New Allans Billy Hyde owner: How he plans to transform the iconic music chain
The new owner of the Allans Billy Hyde music chain has told SmartCompany he plans on running a leaner operation more focused on customer service, as he attempts to rebuild customer confidence in the iconic brand.
Con Gallin, who runs Australian Musical Imports and the Gallin's music chain, also highlighted what he believes were several problems with the corporate culture of the former owners, who he says didn't specialise in marketing to professional musicians – a key focus for the new owners.
"Now, they were very professional business people. But when they came to our industry...you have to run the culture the business requires," he says.
"Our vision is to try and change the culture a little bit. Instead of filling out forms, get staff talking, trying out stuff, offering a better service all around. We want to inspire them, and make them feel a little happier during the day."
The company collapsed with $13.5 million in debt in August, while employees were understood to have been owed $3 million in entitlements. It was a huge blow to the industry, as the chain owned 25% of the local market.
"Our vision is to link the music stores to musicians. I don't want to discount the former owners, but they were focused on making the stores another JB Hi-Fi. We want to have musicians in the store, and work with them to get the stores going."
Gallin has bought stores in Melbourne, Blackburn, Sydney, Alexandria, Parramatta, Adelaide and Southport, with most staff to keep their jobs. While stock has been liquidated – and those sales will continue – new inventory has started shipping into those locations. Gallin expects them to be filled up next week.
And while Gallin couldn't buy all 25 of the remaining stores, the locations being purchased will get a tune-up. Minor renovations will commence, although Gallin says he wants to improve on the current locations rather than spend a lot of money transforming them altogether.
"We got in just in time," he says. "By the time we finished all the contracts and organised leases with landlords and spoke to staff, it was just in time."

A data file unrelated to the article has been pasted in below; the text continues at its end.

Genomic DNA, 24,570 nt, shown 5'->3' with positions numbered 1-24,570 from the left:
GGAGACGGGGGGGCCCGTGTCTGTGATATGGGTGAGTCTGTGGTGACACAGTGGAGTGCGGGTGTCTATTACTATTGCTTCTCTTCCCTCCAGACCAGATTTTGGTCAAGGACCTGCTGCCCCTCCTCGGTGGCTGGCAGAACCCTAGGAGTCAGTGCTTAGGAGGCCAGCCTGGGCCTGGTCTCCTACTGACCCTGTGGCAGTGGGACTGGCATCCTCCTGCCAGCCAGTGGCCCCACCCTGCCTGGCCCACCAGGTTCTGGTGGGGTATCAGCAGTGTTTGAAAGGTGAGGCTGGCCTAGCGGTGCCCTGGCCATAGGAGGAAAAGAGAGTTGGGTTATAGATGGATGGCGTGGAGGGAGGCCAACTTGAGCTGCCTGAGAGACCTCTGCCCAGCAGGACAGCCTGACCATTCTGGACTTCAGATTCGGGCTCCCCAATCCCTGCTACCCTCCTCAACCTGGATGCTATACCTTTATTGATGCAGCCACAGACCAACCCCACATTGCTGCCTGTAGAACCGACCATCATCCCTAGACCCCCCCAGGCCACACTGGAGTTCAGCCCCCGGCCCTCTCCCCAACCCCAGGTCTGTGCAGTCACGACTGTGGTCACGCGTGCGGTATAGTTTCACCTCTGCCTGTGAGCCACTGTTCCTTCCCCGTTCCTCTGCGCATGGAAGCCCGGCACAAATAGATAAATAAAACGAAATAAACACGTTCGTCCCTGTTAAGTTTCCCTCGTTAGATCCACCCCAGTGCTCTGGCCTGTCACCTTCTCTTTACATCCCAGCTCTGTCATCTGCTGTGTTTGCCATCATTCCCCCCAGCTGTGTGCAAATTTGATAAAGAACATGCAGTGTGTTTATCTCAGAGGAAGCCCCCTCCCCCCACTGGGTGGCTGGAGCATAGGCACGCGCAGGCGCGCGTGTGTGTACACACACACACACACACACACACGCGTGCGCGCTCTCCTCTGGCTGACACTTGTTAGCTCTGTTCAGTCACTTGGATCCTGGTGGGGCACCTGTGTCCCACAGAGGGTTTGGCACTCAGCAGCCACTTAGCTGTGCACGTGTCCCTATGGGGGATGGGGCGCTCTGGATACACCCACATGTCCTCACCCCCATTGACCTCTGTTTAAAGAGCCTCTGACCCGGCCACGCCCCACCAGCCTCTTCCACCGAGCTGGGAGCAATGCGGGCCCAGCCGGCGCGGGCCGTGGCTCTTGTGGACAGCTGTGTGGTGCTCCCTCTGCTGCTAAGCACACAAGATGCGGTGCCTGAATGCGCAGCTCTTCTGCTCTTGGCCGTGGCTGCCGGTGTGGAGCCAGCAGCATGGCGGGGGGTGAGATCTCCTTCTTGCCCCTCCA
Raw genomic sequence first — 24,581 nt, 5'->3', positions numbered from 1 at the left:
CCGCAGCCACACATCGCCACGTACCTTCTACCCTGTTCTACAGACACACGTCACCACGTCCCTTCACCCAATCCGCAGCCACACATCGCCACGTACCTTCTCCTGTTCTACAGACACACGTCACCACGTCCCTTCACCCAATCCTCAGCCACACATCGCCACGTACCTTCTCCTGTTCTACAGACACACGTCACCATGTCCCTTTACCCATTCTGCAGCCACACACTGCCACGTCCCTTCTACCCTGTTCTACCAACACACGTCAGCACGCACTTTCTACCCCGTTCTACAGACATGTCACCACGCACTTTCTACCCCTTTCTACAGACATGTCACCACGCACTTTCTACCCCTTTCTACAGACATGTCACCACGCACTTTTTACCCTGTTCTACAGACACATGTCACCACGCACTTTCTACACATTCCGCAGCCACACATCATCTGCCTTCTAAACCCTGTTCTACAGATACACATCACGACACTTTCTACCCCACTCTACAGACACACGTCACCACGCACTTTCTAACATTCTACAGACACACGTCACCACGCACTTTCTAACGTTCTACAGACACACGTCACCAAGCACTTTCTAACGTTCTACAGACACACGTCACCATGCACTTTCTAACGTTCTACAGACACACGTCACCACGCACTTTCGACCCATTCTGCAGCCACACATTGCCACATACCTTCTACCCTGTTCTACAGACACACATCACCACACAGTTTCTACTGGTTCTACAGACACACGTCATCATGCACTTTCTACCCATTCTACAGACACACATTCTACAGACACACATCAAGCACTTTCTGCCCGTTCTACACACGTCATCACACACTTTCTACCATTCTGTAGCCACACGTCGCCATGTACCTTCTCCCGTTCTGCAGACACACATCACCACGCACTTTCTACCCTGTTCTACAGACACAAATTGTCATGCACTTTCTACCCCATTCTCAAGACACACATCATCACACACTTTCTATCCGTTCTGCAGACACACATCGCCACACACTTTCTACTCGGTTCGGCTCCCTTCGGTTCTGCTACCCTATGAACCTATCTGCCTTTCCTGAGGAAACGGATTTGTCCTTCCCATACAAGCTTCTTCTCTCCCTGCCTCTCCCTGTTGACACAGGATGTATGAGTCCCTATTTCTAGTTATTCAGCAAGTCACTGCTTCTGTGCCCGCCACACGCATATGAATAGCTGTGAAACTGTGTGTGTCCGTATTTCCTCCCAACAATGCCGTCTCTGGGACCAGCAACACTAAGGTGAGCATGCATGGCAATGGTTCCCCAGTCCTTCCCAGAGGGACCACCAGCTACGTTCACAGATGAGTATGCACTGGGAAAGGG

"We're just going to try and present the stores a little better. We'll do new fit-outs, improve them. We want to retain what was there. We don't want to transform them into anything completely new."
The fate of Allans Billy Hyde was all but certain until this latest news. Receivers Ferrier Hodgson had already confirmed the company's stores would be closed and liquidation sales had already commenced across the entire chain.
The collapse of the company sparked a discussion about whether music stores would remain viable in the face of online retailing, which allows musicians to buy instruments for significantly cheaper prices.
The industry also faced talk that musicians simply didn't have enough disposable income to buy instruments often enough to keep local businesses profitable.
Neither of these ideas is correct, Gallin says.
"There's all this talk that people don't have enough disposable income. But musicians don't fall into that category. I've seen people who don't have much money find the money to buy expensive instruments, because it's driven by passion. It's a creative thing."
Allans Billy Hyde still has some industry clout. Australian Musical Imports still acts as Australia's sole distributor for Gibson guitars, and the chain will maintain relationships with festivals like the Byron Bay Blues Festival. Gallin says those relationships will remain key as it attempts to drive sales through relationships with musicians.
Overall, Gallin says, he wants to change the culture from one based on corporate team management to a musician-led group of stores.
He references another store near the Adelaide location that has also been re-opened by its owner, also a musician.
"It just seems like musicians are coming back into the industry. We know what customers want."